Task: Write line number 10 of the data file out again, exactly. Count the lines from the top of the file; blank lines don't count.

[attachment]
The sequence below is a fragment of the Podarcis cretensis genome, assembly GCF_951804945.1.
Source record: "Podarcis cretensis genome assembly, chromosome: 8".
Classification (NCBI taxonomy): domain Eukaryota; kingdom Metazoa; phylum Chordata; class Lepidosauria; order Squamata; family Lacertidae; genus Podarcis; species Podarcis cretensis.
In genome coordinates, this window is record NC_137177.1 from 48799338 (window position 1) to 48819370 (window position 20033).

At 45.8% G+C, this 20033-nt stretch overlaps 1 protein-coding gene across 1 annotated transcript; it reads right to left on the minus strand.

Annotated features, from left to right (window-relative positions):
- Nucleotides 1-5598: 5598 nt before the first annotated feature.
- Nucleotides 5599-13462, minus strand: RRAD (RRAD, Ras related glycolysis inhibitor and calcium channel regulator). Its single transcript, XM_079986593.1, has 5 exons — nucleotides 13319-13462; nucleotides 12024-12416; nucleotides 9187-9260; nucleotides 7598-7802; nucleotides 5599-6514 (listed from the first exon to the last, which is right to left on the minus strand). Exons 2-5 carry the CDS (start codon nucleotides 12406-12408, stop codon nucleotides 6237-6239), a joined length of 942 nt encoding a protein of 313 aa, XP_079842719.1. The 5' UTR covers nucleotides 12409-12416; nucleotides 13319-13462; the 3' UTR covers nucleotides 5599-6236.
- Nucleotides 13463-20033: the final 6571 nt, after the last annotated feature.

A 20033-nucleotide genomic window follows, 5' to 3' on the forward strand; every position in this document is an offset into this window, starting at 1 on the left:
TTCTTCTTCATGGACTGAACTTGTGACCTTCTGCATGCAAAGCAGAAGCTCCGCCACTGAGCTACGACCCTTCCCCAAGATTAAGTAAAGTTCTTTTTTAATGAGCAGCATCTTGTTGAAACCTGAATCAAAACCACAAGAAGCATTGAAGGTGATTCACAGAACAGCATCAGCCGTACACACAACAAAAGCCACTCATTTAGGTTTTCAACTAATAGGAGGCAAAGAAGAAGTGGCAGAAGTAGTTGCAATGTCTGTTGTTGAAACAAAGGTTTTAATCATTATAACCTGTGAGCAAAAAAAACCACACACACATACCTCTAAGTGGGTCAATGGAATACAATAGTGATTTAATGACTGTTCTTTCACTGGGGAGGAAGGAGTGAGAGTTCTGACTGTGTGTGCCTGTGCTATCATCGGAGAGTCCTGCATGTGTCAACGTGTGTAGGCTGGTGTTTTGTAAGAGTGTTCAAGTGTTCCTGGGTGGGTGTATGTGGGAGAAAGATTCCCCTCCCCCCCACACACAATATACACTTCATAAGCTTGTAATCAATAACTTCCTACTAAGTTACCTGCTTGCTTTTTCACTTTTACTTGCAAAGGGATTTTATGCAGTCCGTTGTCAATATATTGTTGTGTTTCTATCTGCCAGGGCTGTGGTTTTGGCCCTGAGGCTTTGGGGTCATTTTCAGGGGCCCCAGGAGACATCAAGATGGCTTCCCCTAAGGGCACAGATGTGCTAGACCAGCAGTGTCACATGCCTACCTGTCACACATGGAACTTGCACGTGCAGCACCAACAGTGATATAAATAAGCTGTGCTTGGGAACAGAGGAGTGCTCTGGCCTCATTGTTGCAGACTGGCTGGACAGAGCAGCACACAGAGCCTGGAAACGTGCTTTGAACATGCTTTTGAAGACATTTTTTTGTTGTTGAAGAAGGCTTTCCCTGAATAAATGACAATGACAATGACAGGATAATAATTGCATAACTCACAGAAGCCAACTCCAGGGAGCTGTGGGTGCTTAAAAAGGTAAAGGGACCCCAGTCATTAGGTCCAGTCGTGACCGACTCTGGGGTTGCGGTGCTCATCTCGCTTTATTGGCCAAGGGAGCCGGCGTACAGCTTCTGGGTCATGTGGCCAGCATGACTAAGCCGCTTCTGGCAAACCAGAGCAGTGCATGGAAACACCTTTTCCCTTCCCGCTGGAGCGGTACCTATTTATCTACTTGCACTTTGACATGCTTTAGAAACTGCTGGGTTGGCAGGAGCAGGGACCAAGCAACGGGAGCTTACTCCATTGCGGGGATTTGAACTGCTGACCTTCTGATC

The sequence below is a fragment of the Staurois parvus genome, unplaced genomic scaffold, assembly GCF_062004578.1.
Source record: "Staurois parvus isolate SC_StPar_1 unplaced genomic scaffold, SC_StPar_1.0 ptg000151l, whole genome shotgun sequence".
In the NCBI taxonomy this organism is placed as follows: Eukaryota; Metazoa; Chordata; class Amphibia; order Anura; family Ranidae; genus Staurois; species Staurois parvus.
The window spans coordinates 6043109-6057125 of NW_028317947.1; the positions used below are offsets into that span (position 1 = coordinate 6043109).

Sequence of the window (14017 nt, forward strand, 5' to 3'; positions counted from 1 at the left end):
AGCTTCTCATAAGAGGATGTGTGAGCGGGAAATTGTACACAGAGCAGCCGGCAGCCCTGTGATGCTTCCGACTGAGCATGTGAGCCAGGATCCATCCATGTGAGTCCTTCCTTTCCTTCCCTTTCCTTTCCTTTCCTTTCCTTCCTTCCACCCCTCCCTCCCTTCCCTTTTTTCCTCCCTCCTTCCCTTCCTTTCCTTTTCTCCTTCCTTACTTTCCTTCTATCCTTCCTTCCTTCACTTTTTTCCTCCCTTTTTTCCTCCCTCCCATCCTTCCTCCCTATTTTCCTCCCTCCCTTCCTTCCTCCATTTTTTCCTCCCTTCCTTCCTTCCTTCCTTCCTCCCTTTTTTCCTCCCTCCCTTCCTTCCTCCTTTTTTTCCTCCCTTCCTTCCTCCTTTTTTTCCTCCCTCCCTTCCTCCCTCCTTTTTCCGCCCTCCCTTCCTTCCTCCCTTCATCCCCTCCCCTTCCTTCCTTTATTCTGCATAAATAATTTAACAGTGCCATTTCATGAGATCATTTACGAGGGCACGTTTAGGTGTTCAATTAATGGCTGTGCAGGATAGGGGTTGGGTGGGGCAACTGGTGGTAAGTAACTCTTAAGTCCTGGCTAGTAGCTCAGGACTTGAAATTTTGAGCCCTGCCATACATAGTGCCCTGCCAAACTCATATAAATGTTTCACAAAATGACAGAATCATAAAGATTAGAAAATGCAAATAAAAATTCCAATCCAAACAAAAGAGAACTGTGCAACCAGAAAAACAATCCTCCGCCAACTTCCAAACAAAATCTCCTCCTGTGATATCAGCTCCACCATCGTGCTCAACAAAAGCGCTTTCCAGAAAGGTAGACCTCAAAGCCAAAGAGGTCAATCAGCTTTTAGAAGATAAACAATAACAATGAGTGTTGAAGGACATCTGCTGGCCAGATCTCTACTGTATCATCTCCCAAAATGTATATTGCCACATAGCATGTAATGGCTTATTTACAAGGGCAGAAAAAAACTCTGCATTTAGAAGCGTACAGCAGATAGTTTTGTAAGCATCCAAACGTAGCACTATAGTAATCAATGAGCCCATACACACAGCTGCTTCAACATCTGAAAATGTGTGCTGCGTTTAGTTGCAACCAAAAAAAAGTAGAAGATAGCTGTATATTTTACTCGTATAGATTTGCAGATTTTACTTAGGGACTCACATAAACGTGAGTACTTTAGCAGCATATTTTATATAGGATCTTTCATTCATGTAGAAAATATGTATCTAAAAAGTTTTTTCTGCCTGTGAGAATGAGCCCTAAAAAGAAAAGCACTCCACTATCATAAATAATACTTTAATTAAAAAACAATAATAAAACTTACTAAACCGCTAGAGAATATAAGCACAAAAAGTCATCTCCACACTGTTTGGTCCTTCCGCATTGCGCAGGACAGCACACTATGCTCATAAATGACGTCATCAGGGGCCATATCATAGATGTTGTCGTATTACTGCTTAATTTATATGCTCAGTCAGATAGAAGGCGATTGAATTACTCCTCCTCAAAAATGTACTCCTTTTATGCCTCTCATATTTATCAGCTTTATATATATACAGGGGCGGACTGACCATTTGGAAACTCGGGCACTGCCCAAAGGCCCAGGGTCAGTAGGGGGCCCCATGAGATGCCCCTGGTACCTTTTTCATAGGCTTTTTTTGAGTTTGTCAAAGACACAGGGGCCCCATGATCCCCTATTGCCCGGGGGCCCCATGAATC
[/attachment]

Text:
A 20033-nucleotide genomic window follows, 5' to 3' on the forward strand; every position in this document is an offset into this window, starting at 1 on the left: